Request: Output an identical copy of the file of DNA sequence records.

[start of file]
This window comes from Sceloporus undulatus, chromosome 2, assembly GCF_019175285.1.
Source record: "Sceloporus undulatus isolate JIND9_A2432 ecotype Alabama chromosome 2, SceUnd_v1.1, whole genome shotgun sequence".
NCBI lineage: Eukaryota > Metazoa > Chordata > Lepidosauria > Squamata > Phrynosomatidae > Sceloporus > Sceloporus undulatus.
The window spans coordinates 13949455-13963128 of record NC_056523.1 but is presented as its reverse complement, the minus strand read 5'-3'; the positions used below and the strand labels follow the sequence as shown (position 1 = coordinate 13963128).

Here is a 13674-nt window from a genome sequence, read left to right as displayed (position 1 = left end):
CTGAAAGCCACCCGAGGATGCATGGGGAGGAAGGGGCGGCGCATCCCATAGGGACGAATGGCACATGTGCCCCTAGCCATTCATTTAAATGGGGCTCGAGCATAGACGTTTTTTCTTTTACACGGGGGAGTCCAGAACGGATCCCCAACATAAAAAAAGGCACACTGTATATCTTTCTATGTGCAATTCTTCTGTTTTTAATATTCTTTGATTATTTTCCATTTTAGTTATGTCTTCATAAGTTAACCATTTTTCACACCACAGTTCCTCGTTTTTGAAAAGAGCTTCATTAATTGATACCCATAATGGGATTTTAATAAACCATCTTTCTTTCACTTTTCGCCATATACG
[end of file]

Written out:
This window comes from Sceloporus undulatus, chromosome 2, assembly GCF_019175285.1.
Source record: "Sceloporus undulatus isolate JIND9_A2432 ecotype Alabama chromosome 2, SceUnd_v1.1, whole genome shotgun sequence".
NCBI lineage: Eukaryota > Metazoa > Chordata > Lepidosauria > Squamata > Phrynosomatidae > Sceloporus > Sceloporus undulatus.
The window spans coordinates 13949455-13963128 of record NC_056523.1 but is presented as its reverse complement, the minus strand read 5'-3'; the positions used below and the strand labels follow the sequence as shown (position 1 = coordinate 13963128).

Here is a 13674-nt window from a genome sequence, read left to right as displayed (position 1 = left end):
CTGAAAGCCACCCGAGGATGCATGGGGAGGAAGGGGCGGCGCATCCCATAGGGACGAATGGCACATGTGCCCCTAGCCATTCATTTAAATGGGGCTCGAGCATAGACGTTTTTTCTTTTACACGGGGGAGTCCAGAACGGATCCCCAACATAAAAAAAGGCACACTGTATATCTTTCTATGTGCAATTCTTCTGTTTTTAATATTCTTTGATTATTTTCCATTTTAGTTATGTCTTCATAAGTTAACCATTTTTCACACCACAGTTCCTCGTTTTTGAAAAGAGCTTCATTAATTGATACCCATAATGGGATTTTAATAAACCATCTTTCTTTCACTTTTCGCCATATACG